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April 26, 2017Martha Kang
When you’re headed out for dinner, the last thing you want is to wait around for a table to open up. With QSR Automation’s DineTime skill for Alexa, you can simply ask Alexa to find nearby restaurants, check wait times, and even get in line—before you even leave the house.
Until last November, DineTime’s guest management system was only available to smartphone users. But when DineTime’s app developers attended AWS (Amazon Web Services) re:Invent, they found the opportunity to awaken to the voice revolution and joined in—something that had been on the DineTime features list roadmap.
Now, Amazon Echo users can simply say, “Alexa, tell DineTime to add my name to the waitlist” before they head out the door. That way, they get the waiting out of the way while they’re en route to the restaurant.
QSR Automations has been automating restaurant operations for two decades. Its DineTime platform streamlines guest waitlists, reservations, and food server operations across a network of thousands of restaurants spanning four continents.
The company created the DineTime smartphone app in 2011 to let diners browse the wait times for restaurants via phone. Last year, CEO Lee Leet wanted to further enhance QSR’s customer experience. So he sent his software development team to re:Invent 2016. Less than a week later, DineTime had found a new voice: Alexa.
Joshua Nord, QSR’s Vice President of Software Development, and his team were stuck in the aiport with a flight delay. They started brainstorming what a DineTime voice user interface might look like.
Within minutes, the team began exploring the Alexa Skills Kit (ASK) documentation and started building their first skill. They worked as they flew, and by the time their plane landed, the team had a functional prototype. Just a week later, Hackster named QSR Automation a finalist in the AWS re:Invent Alexa Skill Contest.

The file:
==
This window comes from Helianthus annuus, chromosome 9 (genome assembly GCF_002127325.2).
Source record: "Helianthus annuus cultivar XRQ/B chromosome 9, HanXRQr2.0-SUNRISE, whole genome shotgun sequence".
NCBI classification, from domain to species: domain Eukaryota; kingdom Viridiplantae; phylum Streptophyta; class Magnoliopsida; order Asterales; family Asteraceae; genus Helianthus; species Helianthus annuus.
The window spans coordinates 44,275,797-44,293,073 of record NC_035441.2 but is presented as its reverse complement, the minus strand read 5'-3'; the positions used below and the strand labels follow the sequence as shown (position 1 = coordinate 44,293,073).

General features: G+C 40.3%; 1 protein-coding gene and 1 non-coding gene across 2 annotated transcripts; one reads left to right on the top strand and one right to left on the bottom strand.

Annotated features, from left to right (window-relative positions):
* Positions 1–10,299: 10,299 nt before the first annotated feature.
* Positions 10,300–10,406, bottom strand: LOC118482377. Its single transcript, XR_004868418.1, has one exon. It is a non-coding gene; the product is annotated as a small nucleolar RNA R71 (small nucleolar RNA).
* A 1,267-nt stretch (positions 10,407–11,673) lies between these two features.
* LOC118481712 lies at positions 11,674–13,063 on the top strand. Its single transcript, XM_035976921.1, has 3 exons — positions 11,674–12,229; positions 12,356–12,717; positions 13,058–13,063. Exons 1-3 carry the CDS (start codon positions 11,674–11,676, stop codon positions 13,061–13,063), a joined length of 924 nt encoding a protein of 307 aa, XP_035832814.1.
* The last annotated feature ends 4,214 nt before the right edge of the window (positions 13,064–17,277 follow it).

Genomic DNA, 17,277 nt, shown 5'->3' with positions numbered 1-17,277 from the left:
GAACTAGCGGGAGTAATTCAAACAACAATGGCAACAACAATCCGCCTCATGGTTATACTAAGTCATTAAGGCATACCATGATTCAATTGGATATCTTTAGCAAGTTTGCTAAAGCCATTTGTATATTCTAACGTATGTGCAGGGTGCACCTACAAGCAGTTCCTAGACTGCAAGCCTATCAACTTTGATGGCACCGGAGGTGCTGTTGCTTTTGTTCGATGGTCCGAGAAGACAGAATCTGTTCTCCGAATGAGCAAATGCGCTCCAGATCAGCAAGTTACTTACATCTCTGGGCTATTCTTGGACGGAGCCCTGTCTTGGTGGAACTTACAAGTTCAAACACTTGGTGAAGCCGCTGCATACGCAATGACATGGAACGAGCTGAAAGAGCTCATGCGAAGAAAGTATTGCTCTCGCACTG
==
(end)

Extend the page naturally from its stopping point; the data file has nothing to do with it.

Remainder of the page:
“We’d planned to build a DineTime skill next year, but really, we didn't start anything until we were sitting in that airport,” says Nord. “With the hands-on lab and all the other resources available there from Amazon, we really couldn't have picked a better time than re:Invent to get it started.”
The goal of DineTime’s prototype skill (and its first version) was to let Alexa users find nearby DineTime restaurants and ask for their wait times. That meant either knowing the users’ location or allowing them to specify an area to search.
Even if location data had been readily available (as it is now with the Device Address API), most users want to specify a city or even neighborhood in which to find a restaurant. The challenge for DineTime was that the names of those cities or neighborhoods aren’t easily mapped in every location API.
Another challenge was defining the right set of utterances and mapping them to intents. Besides the many ways diners can ask for a restaurant, Nord says there are a surprising number of data points needed to locate that restaurant. There’s the user’s location (or where they want to be), the name or type of restaurant (or variants), the party size, and so on.
A mobile app can list such data for the user to select, but a voice skill has to collect this information via intents or voice prompts. It took numerous iterations and many real-person interactions to make the voice user interface flexible yet not overly complex.
As for integrating with the DineTime network infrastructure, the team was able to plug in calls to DineTime’s robust backend API.
For the second version, released in February, the team added account linking with DineTime user accounts. Using that account information and the DineTime API, the skill can add the diner to a restaurant’s waitlist, making the user experience even more complete.
Leet says his team isn’t nearly done adding features to the DineTime skill. As Alexa integration expands into mobile devices like smartphones and automobiles, providing a robust hands-free interface becomes even more important. After all, many diners are already out and about when they decide it’s time to pick a restaurant.
“People are moving around. They’re mobile. Voice offers an obvious advantage from an interface standpoint as opposed to the looking and tapping we’ve become used to,” says Leet. “We're going to continue looking at applications throughout all of our product lines. Keep your eyes—and your ears—open for more innovations from us on the voice front in 2017.”
The Alexa Skills Kit (ASK) enables developers to build capabilities, called skills, for Alexa. ASK is a collection of self-service APIs, documentation, tools, and code samples that make it fast and easy for anyone to add skills to Alexa.
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